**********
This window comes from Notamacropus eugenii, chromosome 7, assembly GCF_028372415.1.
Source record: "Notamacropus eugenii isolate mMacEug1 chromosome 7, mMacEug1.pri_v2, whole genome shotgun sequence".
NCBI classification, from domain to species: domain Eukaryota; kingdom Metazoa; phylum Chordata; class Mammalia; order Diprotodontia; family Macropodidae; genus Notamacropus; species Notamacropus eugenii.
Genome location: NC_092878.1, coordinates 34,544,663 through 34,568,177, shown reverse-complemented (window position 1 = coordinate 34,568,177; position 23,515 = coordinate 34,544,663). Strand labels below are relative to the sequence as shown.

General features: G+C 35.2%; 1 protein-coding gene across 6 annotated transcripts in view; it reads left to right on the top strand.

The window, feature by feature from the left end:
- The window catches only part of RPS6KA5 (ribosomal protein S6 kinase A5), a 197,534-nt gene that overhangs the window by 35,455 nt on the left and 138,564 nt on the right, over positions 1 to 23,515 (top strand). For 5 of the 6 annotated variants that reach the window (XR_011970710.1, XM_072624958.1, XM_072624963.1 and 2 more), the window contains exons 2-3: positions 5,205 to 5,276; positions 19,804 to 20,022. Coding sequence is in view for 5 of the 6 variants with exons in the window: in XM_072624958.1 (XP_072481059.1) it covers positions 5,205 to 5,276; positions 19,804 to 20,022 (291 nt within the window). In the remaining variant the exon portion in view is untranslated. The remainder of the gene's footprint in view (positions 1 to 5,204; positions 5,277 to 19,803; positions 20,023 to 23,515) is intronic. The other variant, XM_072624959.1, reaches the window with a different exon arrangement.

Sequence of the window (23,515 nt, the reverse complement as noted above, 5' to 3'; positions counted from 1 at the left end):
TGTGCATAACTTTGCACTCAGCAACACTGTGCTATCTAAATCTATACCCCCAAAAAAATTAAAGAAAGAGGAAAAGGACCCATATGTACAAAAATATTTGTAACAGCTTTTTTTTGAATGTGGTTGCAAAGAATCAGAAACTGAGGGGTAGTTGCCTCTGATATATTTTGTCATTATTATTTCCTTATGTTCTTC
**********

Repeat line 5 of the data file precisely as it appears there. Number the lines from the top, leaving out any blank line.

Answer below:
General features: G+C 35.2%; 1 protein-coding gene across 6 annotated transcripts in view; it reads left to right on the top strand.